So you’re a writer who’s finished a manuscript and successfully published your book. Congratulations! Now it’s on to the hard part: making sure people read it.

The most effective ways for authors to market their masterpieces are through personal websites and on social media platforms like Facebook, Twitter and LinkedIn, says literary agent Elizabeth Lucy Pomada of Larsen Pomada Literary Agents.

“Speak whenever and wherever you have the chance,” she ads. “Build your network in your genre. Be a relentless advocate for your work. Never give up!”

The co-director of The San Francisco Writers Conference recently offered her expert insight on the smartest things every writer should do to turn their ideas into finished books. 

Hi, Elizabeth! Can you tell us about The San Francisco Writers Conference? Why should writers attend?

The San Francisco Writers Conference focuses on craft, commerce and community for writers or all kinds, from amateur to professional.

We offer around 50 sessions on everything from romance and literary fiction to nonfiction to social media to promotion/platform, to choosing to publish traditionally or self-publish. Writers should attend to learn how to be successful and how to polish their craft and learn from each other.

What’s your best piece advice (or pieces of advice) for someone who wants to make a living (or at least make a side income) by writing?

My best piece of advice is to do your homework. Learn about the profession you plan to enter. Read our website – and any agent’s website – before submitting.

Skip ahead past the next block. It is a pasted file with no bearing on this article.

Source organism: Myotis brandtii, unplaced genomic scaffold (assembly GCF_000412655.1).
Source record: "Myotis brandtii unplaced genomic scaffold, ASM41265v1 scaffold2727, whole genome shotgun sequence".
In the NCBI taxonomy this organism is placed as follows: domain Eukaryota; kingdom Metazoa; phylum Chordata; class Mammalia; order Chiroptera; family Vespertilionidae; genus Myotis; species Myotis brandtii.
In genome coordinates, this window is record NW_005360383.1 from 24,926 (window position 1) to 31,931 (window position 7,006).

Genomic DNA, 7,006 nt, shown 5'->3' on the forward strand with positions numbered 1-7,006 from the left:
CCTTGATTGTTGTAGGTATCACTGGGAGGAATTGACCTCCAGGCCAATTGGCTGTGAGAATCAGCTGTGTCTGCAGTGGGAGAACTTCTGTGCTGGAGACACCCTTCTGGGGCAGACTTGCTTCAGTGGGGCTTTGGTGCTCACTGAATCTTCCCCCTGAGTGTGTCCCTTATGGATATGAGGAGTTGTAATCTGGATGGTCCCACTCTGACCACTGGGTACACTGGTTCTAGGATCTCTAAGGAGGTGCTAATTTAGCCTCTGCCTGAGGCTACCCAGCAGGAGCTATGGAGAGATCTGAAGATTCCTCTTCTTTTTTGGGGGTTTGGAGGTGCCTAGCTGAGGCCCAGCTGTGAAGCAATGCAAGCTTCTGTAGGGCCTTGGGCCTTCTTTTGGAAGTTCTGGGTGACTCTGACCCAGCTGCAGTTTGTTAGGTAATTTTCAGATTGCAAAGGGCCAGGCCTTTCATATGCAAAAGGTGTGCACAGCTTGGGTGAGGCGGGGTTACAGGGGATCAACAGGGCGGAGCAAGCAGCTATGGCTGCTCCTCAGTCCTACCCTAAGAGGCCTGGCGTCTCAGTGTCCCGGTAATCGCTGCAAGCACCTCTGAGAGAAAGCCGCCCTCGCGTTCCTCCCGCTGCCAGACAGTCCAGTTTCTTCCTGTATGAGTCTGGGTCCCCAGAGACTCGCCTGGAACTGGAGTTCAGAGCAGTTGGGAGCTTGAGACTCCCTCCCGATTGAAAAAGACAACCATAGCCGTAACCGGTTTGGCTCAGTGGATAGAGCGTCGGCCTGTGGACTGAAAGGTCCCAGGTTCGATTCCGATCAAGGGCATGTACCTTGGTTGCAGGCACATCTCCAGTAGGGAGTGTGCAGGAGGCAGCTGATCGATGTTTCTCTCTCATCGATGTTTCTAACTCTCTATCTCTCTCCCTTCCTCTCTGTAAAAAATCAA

Every aspiring author should build their platform and write religiously.

What are good habits every aspiring author needs to develop?

The three golden rules of writing that Ernest Gaines teaches: Read Read Read and Write Write Write.

What are bad habits they should make sure to ditch?

Whining, having impossible expectations, expecting to succeed and not working at it. Grammar counts! Don’t wait for inspiration to write. Write regularly.

Describe your dream book pitch.

One page addressed to me personally telling what the book is (romance? thriller? other?), followed by a brief description including setting, characters and plot, and then a brief bio, along with a two-page synopsis and the first 10 pages or your finished, polished novel.

In other words, the Hook, the Book and the Cook.

What are your biggest pet peeves when it comes to submissions from writers? What causes you to send the rejection letter right off the bat?

Pet peeves: sending something I tell people I’m not interested in, such as children’s books, scripts, plays, poetry or misery memoirs. I do not accept anything about abuse of any kind.

I reject submissions sent to a slew of agents (You can send many submissions, just don’t tell me) in one email. Bad spelling or grammar is an instant no-no, too.

What’s the current climate in publishing these days? How easy is it to get a book published?

The current climate in publishing is positive – it’s just harder to get published. There are more opportunities than ever. Self-publishing offers new possibilities, but if you do that, you have to do it right. Hire an editor, a cover designer, a marketing manager. Be as professional and committed as you can be.

What genres/types of books are trending these days?

Trending is an awful word. What you see on the bestseller list is decisions made months ago, so it’s impossible to predict. Young Adult books are still popular. Publishers want smaller books AND bigger books, depending on the genre. Good writing still wins the day.

How important is it for authors today to have some marketing savvy?

Authors have to have great marketing savvy. They have to know how to use social media to build a platform.